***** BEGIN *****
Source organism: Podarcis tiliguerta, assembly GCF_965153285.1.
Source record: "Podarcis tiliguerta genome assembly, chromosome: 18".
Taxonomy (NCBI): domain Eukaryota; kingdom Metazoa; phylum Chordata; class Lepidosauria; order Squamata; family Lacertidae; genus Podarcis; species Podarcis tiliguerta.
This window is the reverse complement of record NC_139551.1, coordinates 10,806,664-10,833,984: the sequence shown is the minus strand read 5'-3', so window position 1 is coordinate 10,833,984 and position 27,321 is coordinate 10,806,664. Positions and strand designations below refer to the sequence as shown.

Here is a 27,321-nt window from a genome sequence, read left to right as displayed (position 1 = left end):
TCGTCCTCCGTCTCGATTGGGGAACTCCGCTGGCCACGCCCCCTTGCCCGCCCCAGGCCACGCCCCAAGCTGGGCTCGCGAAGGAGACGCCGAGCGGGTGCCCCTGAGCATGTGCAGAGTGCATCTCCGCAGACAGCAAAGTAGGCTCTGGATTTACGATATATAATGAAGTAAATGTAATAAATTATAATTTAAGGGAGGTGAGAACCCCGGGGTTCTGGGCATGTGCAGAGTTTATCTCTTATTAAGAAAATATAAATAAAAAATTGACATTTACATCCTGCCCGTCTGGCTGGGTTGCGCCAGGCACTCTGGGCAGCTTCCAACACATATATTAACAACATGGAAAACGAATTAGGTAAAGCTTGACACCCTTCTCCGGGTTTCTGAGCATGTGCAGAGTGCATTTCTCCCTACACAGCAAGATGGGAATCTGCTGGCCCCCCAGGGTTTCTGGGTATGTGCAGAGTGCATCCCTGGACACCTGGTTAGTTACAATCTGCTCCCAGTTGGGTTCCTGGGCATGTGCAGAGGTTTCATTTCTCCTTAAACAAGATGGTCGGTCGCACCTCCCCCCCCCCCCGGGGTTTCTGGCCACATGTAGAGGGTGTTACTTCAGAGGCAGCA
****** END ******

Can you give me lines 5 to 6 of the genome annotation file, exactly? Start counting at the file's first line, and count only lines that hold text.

Here is a 27,321-nt window from a genome sequence, read left to right as displayed (position 1 = left end):
TCGTCCTCCGTCTCGATTGGGGAACTCCGCTGGCCACGCCCCCTTGCCCGCCCCAGGCCACGCCCCAAGCTGGGCTCGCGAAGGAGACGCCGAGCGGGTGCCCCTGAGCATGTGCAGAGTGCATCTCCGCAGACAGCAAAGTAGGCTCTGGATTTACGATATATAATGAAGTAAATGTAATAAATTATAATTTAAGGGAGGTGAGAACCCCGGGGTTCTGGGCATGTGCAGAGTTTATCTCTTATTAAGAAAATATAAATAAAAAATTGACATTTACATCCTGCCCGTCTGGCTGGGTTGCGCCAGGCACTCTGGGCAGCTTCCAACACATATATTAACAACATGGAAAACGAATTAGGTAAAGCTTGACACCCTTCTCCGGGTTTCTGAGCATGTGCAGAGTGCATTTCTCCCTACACAGCAAGATGGGAATCTGCTGGCCCCCCAGGGTTTCTGGGTATGTGCAGAGTGCATCCCTGGACACCTGGTTAGTTACAATCTGCTCCCAGTTGGGTTCCTGGGCATGTGCAGAGGTTTCATTTCTCCTTAAACAAGATGGTCGGTCGCACCTCCCCCCCCCCCCGGGGTTTCTGGCCACATGTAGAGGGTGTTACTTCAGAGGCAGCA